The New Student's Reference Work/Confederate States of America, The
Confed′erate States of America, The. When the Republican or antislavery party gained control of the government, by the election of Abraham Lincoln to the presidency, certain of the slave-states took steps to withdraw from the Union and establish a separate government. A convention assembled at Columbia, South Carolina, Dec. 17, 1860, but adjourned on the same date to Charleston, where, on the 20th, a resolution was passed declaring that the union hitherto existing between South Carolina and the other states under the name of The United States of America was dissolved. Other states were quick to follow. In less than six weeks Mississippi, Florida, Alabama, Georgia, Louisiana and Texas passed ordinances of secession and withdrew from the Union. On the 4th of February, 1861, delegates from six of these states met in convention at Montgomery, Alabama, and organized a new government, with the title of The Confederate States of America. On the 8th of the same month, the organization was completed by the choice of Jefferson Davis of Mississippi as president and Alexander H. Stephens of Georgia as vice-president. The seceded states at once seized, with few exceptions, all the forts, arsenals, navy-yards, military stores and other Federal property within their limits.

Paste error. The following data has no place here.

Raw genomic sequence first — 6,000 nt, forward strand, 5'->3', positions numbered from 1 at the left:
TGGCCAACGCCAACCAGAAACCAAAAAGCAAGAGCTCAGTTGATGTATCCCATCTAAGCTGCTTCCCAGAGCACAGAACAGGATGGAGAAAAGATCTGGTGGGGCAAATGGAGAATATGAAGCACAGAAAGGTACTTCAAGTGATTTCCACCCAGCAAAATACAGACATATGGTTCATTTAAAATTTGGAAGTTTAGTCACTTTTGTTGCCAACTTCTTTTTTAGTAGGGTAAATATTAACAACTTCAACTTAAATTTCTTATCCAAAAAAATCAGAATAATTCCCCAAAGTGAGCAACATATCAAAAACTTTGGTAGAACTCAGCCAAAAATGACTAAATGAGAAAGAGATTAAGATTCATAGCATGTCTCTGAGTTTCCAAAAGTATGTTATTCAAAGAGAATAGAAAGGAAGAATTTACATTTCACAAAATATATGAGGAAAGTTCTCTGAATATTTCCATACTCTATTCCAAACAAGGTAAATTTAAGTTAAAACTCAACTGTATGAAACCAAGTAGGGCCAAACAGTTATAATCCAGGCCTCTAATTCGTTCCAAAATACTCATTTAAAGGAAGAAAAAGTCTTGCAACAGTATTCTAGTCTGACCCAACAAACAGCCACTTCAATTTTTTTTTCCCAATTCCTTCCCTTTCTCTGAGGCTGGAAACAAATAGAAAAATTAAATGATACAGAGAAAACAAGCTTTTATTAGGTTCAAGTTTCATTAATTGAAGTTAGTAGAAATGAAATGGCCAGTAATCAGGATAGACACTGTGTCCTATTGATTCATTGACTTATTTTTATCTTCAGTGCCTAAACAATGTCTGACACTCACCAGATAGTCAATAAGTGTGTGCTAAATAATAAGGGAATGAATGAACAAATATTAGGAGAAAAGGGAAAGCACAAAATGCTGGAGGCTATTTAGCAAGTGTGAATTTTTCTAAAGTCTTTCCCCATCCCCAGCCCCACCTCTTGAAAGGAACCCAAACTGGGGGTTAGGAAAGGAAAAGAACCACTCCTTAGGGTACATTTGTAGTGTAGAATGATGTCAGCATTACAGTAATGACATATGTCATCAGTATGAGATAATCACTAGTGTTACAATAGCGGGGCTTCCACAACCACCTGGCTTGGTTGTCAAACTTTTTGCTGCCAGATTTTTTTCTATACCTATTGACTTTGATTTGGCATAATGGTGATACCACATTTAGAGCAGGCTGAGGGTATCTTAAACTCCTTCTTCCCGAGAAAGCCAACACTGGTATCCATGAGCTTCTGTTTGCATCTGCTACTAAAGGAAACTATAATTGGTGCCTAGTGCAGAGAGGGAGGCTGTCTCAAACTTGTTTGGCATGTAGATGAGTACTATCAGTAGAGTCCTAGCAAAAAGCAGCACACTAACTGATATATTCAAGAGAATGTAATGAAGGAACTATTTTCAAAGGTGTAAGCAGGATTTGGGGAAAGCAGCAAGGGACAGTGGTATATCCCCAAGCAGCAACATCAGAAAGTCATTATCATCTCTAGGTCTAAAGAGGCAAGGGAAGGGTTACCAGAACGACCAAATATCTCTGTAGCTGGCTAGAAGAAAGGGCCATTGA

The Civil War followed, beginning with the attack on Fort Sumter on April 12. On the 17th Virginia seceded and joined the Confederacy. Arkansas followed on May 6, North Carolina on the 20th of the same month and Tennessee on June 6, making 11 states in all. The history of the Confederacy is confined to the years of the Civil War, and it ceased to exist with the surrender of the Confederate army at Appomattox, Va., April 9, 1865.